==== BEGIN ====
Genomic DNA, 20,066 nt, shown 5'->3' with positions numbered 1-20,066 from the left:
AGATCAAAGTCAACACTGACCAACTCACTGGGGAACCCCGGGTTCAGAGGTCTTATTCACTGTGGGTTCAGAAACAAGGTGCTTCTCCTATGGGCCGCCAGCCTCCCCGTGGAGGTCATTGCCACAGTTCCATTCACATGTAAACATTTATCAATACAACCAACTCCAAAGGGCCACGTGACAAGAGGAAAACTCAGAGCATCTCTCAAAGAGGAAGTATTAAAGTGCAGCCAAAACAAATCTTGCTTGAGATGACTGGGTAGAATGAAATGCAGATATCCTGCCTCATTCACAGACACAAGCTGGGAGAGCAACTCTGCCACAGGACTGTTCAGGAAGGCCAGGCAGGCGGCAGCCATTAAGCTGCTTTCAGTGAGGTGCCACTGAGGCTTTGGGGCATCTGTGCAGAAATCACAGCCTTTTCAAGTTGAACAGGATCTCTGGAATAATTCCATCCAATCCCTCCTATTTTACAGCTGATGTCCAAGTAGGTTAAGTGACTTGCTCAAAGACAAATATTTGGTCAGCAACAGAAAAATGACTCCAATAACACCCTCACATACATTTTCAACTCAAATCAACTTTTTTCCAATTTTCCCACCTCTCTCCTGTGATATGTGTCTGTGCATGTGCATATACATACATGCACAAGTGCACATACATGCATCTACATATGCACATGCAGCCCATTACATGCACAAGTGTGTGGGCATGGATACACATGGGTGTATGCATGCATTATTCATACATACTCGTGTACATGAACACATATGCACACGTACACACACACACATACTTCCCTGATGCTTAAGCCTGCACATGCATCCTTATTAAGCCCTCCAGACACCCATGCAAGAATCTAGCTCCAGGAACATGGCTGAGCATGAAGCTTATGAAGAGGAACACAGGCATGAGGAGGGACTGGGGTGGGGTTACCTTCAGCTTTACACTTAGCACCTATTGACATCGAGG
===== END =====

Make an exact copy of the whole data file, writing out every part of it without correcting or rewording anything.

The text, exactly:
Genomic DNA, 20,066 nt, shown 5'->3' with positions numbered 1-20,066 from the left:
AGATCAAAGTCAACACTGACCAACTCACTGGGGAACCCCGGGTTCAGAGGTCTTATTCACTGTGGGTTCAGAAACAAGGTGCTTCTCCTATGGGCCGCCAGCCTCCCCGTGGAGGTCATTGCCACAGTTCCATTCACATGTAAACATTTATCAATACAACCAACTCCAAAGGGCCACGTGACAAGAGGAAAACTCAGAGCATCTCTCAAAGAGGAAGTATTAAAGTGCAGCCAAAACAAATCTTGCTTGAGATGACTGGGTAGAATGAAATGCAGATATCCTGCCTCATTCACAGACACAAGCTGGGAGAGCAACTCTGCCACAGGACTGTTCAGGAAGGCCAGGCAGGCGGCAGCCATTAAGCTGCTTTCAGTGAGGTGCCACTGAGGCTTTGGGGCATCTGTGCAGAAATCACAGCCTTTTCAAGTTGAACAGGATCTCTGGAATAATTCCATCCAATCCCTCCTATTTTACAGCTGATGTCCAAGTAGGTTAAGTGACTTGCTCAAAGACAAATATTTGGTCAGCAACAGAAAAATGACTCCAATAACACCCTCACATACATTTTCAACTCAAATCAACTTTTTTCCAATTTTCCCACCTCTCTCCTGTGATATGTGTCTGTGCATGTGCATATACATACATGCACAAGTGCACATACATGCATCTACATATGCACATGCAGCCCATTACATGCACAAGTGTGTGGGCATGGATACACATGGGTGTATGCATGCATTATTCATACATACTCGTGTACATGAACACATATGCACACGTACACACACACACATACTTCCCTGATGCTTAAGCCTGCACATGCATCCTTATTAAGCCCTCCAGACACCCATGCAAGAATCTAGCTCCAGGAACATGGCTGAGCATGAAGCTTATGAAGAGGAACACAGGCATGAGGAGGGACTGGGGTGGGGTTACCTTCAGCTTTACACTTAGCACCTATTGACATCGAGG